Looper lives in Chicagos south suburbs with his wife and three kids and eased toward retirement. He coached his son in Little League, and didnt watch much baseball, except for the two field trips his team took to White Sox games. His kids are in school, and in pitching for the Cubs he wouldnt have to completely uproot his family.

This was the one situation that worked out perfect, he said.

Looper, who has saved 103 games in his career, isnt inclined to return to the bullpen, nor is he looking to showcase himself for another team if it doesnt happen with the Cubs.

I prefer starting without a doubt, he said, but the best way I can put it is this is the one team (where) I would consider anything. Well just cross those bridges when we come to it.

Somebodys going to be disappointed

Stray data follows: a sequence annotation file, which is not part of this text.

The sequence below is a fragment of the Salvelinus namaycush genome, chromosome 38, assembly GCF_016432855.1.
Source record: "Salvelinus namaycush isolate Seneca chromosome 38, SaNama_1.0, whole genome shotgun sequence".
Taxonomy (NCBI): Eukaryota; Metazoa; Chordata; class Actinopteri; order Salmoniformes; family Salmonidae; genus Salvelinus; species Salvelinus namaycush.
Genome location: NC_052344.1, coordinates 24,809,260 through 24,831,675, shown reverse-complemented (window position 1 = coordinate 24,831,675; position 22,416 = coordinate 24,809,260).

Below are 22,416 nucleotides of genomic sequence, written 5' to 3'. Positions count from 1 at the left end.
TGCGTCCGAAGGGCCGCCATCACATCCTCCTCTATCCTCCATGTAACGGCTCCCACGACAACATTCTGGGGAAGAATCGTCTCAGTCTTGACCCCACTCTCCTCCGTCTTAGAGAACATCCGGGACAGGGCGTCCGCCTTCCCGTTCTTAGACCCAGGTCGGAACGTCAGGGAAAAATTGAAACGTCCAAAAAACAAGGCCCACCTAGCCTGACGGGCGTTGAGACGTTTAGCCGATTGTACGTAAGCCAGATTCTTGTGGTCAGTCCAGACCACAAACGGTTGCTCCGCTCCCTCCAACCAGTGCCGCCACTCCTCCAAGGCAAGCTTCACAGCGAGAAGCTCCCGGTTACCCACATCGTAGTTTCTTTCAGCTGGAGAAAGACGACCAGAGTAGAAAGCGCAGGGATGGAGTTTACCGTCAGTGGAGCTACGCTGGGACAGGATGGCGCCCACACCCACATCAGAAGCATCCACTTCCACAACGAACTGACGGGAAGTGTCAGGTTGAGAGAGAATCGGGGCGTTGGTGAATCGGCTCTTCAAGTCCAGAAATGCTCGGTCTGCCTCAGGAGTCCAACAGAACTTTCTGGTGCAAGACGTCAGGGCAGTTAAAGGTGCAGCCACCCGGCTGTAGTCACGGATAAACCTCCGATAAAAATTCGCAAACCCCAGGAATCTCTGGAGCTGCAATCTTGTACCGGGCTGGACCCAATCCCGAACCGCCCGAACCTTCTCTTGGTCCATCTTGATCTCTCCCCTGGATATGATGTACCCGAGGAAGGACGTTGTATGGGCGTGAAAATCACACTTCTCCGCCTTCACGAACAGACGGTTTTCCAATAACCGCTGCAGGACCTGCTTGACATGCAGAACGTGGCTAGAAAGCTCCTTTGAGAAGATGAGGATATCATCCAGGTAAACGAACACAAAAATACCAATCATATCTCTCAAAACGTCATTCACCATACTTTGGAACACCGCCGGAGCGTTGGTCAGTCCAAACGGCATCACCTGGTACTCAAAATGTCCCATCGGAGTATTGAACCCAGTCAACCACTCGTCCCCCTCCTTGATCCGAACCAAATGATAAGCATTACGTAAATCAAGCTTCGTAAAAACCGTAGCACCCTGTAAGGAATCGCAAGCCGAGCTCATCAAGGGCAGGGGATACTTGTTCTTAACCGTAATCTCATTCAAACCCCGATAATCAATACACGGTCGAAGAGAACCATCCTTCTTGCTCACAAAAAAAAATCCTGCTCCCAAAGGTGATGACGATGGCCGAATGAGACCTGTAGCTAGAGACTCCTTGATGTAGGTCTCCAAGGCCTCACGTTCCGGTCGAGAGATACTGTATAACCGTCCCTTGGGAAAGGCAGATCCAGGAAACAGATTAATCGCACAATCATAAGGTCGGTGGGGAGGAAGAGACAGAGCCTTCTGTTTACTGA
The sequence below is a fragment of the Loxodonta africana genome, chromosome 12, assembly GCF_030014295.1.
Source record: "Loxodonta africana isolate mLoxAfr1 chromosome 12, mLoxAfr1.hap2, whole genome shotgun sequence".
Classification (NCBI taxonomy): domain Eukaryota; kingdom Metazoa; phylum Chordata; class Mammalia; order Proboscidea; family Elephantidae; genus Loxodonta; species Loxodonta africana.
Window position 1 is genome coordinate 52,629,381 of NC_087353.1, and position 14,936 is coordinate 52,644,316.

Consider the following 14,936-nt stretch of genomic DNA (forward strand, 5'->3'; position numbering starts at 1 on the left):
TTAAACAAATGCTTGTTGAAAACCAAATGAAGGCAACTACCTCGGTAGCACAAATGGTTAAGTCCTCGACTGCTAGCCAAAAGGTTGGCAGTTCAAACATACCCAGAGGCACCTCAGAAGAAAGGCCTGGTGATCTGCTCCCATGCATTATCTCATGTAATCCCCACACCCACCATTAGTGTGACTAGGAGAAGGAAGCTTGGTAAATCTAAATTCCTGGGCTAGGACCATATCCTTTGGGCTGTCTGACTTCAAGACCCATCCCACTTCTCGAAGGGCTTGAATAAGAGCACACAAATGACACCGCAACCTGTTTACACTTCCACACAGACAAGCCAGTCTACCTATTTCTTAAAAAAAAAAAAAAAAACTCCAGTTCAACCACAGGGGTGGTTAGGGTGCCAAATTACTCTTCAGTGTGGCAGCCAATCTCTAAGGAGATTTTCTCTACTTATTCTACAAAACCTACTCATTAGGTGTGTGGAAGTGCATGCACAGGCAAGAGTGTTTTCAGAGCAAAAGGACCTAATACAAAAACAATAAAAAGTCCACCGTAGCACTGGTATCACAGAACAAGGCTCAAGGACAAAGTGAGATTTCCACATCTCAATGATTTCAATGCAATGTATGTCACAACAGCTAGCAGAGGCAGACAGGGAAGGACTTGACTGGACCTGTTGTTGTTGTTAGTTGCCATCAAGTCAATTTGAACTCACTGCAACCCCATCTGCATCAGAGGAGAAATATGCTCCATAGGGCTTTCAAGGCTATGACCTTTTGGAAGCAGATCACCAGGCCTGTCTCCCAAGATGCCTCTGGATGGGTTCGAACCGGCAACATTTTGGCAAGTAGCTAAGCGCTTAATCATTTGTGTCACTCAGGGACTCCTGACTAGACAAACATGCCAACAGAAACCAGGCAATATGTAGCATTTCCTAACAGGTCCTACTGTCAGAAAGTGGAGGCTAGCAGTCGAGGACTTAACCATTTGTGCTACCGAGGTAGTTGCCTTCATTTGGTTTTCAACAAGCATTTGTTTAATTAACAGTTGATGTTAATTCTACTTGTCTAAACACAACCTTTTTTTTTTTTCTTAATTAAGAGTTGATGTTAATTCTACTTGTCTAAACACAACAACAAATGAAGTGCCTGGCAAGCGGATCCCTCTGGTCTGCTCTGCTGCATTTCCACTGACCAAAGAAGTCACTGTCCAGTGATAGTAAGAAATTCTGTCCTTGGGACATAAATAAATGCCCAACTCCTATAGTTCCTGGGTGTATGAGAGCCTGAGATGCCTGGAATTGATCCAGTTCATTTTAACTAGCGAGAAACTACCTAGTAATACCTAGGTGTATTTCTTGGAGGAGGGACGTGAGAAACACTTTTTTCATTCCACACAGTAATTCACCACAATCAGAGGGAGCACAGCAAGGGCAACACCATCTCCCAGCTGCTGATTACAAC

Mike Quades right in saying that. Heres what else we know: Andrew Cashner and James Russell will be stretched out, but could slide back into their bullpen roles if they dont stick as starters. Jeff Samardzija, who is out of minor-league options, is being ticketed for the bullpen. The rotation will most likely be five right-handers.

And the manager will place a premium on experience when evaluating the fourth and fifth starters.

So you shouldnt discount what Randy Wells has done the past two years, or the more than 1,200 innings Silva has thrown in his career. Not to mention the 6 million of Silvas 11.5 million salary the Cubs will have to pay this season. (The Seattle Mariners are picking up the rest of the tab as part of the Milton Bradley deal.)

Its realistic to take different pieces of a guys career, including his current health and status and performance in spring training, Quade said. But the balance probably is based more on what a guy has done at the major-league level in the past.

PatrickMooney is CSNChicago.com's Cubs beat writer. FollowPatrick on Twitter @CSNMooneyfor up-to-the-minute Cubs news and views.

Adbert Alzolay makes some memories on an otherwise forgettable night for the Cubs